International Court of Justice, the ultimate arbitrator of disputes between States
The International Court of Justice succeeded the League of Nations’ Permanent Court of International Justice and under Chapter XIV of the UN Charter is the principal judicial organ of the United Nations. Its Statute is annexed to the Charter and is an integral part of it.
The Court sits in The Hague and comprises fifteen judges elected by absolute majority of both the General Assembly and the Security Council from jurisconsults and senior magistrates of high moral character. The judges are elected for nine years, one-third every three years, and are re-eligible. Since 6 February 2009, its President has been Hisashi Owada (Japan).
The Court’s competence extends to all cases submitted by those parties which have declared that they recognise its jurisdiction as compulsory. These disputes concern such matters as the interpretation of a treaty, any question of international law, the existence of any fact which, if established, would constitute a breach of an international obligation, and the nature or extent of the reparation to be made for the breach of an international obligation.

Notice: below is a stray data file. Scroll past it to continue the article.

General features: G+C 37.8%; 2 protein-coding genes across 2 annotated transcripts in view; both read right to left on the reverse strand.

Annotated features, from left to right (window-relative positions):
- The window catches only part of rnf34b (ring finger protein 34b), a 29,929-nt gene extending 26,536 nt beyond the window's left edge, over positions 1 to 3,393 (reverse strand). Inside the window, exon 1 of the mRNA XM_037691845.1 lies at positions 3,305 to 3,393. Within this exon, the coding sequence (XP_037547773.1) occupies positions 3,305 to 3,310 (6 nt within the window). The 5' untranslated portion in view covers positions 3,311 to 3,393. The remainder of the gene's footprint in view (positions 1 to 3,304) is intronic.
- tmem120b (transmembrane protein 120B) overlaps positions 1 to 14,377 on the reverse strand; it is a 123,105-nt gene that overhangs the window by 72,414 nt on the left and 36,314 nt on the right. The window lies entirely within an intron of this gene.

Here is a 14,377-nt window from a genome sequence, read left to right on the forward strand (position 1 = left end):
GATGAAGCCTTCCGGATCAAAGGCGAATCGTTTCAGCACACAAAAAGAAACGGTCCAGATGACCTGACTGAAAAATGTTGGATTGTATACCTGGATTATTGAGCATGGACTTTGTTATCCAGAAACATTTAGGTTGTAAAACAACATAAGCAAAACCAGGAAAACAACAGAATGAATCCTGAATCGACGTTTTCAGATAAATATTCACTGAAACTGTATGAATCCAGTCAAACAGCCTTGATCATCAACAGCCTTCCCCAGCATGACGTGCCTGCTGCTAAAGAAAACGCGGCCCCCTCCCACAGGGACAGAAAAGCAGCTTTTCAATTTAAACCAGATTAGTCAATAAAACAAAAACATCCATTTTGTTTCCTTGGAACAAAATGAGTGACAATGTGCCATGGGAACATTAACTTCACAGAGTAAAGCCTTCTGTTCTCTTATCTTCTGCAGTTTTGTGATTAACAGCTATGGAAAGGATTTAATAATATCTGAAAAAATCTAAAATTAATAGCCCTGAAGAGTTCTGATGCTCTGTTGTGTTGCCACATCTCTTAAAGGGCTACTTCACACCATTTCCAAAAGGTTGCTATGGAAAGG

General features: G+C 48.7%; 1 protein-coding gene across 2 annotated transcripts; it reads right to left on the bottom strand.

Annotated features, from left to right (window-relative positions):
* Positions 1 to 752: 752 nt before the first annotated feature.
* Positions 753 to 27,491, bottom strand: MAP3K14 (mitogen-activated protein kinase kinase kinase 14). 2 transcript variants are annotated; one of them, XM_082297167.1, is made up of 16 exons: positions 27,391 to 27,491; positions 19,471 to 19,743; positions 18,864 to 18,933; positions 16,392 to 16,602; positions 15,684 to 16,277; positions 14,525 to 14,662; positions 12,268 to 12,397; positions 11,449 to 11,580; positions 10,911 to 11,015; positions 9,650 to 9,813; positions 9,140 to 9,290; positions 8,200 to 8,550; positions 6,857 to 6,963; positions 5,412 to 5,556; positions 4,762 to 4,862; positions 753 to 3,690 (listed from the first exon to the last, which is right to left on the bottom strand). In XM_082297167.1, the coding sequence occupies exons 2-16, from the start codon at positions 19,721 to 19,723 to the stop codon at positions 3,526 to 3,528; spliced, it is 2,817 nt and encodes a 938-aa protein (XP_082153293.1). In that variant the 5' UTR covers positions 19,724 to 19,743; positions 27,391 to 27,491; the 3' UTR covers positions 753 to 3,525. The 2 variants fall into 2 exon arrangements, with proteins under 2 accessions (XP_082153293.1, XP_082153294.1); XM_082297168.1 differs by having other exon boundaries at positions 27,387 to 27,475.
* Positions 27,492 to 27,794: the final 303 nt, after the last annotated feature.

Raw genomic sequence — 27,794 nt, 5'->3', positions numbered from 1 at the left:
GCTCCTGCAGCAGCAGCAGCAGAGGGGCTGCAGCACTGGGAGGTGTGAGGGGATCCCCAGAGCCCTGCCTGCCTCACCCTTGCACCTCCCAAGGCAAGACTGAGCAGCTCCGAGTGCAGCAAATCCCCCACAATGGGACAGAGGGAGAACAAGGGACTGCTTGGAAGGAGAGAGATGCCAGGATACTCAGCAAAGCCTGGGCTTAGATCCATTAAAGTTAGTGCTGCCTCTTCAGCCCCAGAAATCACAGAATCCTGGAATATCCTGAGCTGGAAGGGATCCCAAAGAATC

The Court may also be seized under the arbitration clauses enshrined in various bilateral and multilateral agreements, or by special agreement between the Parties.
Under Article 96 of the UN Charter, the General Assembly or Security Council may also request an advisory opinion from the International Court of Justice concerning any legal question.
Article 94 of the UN Charter requires each Member of the United Nations to comply with the decision of the International Court of Justice in any case to which it is a party. If any party to a case fails to perform the obligations incumbent upon it under a judgment rendered by the Court, the other party may have recourse to the Security Council, which may, if it deems necessary, make recommendations or decide upon measures to be taken to give effect to the judgment.
From 22 May 1947 to 6 July 2009, 144 cases were entered in the General List. The Court has mainly dealt with land or sea border disputes and cases relating to international crises (such as military and paramilitary activities in Nicaragua (1986), the legal consequences of the construction of a wall in the Occupied Territories of Palestine (2004), disputes between the successor States of the former Yugoslavia (2006) and disputes relating to the application of international conventions in the consular, air travel or legal fields.
Update : July 2010